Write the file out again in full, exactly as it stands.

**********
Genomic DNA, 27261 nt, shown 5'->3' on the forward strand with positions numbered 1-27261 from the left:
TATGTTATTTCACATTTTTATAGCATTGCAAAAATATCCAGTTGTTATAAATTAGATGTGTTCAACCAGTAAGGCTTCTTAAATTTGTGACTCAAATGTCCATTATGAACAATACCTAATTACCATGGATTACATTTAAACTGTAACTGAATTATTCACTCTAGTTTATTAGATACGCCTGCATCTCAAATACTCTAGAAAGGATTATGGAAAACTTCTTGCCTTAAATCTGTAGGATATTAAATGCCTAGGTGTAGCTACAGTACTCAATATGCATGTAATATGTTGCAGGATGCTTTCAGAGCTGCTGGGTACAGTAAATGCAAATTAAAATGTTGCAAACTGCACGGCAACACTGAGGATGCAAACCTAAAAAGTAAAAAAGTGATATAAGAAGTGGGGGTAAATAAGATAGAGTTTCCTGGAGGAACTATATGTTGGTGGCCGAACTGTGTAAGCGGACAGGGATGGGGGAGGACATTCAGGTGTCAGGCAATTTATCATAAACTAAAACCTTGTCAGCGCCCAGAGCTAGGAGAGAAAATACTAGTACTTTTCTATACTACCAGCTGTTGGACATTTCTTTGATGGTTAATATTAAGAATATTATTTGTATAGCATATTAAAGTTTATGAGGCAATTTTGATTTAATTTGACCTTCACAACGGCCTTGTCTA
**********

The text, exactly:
Genomic DNA, 27261 nt, shown 5'->3' on the forward strand with positions numbered 1-27261 from the left:
TATGTTATTTCACATTTTTATAGCATTGCAAAAATATCCAGTTGTTATAAATTAGATGTGTTCAACCAGTAAGGCTTCTTAAATTTGTGACTCAAATGTCCATTATGAACAATACCTAATTACCATGGATTACATTTAAACTGTAACTGAATTATTCACTCTAGTTTATTAGATACGCCTGCATCTCAAATACTCTAGAAAGGATTATGGAAAACTTCTTGCCTTAAATCTGTAGGATATTAAATGCCTAGGTGTAGCTACAGTACTCAATATGCATGTAATATGTTGCAGGATGCTTTCAGAGCTGCTGGGTACAGTAAATGCAAATTAAAATGTTGCAAACTGCACGGCAACACTGAGGATGCAAACCTAAAAAGTAAAAAAGTGATATAAGAAGTGGGGGTAAATAAGATAGAGTTTCCTGGAGGAACTATATGTTGGTGGCCGAACTGTGTAAGCGGACAGGGATGGGGGAGGACATTCAGGTGTCAGGCAATTTATCATAAACTAAAACCTTGTCAGCGCCCAGAGCTAGGAGAGAAAATACTAGTACTTTTCTATACTACCAGCTGTTGGACATTTCTTTGATGGTTAATATTAAGAATATTATTTGTATAGCATATTAAAGTTTATGAGGCAATTTTGATTTAATTTGACCTTCACAACGGCCTTGTCTA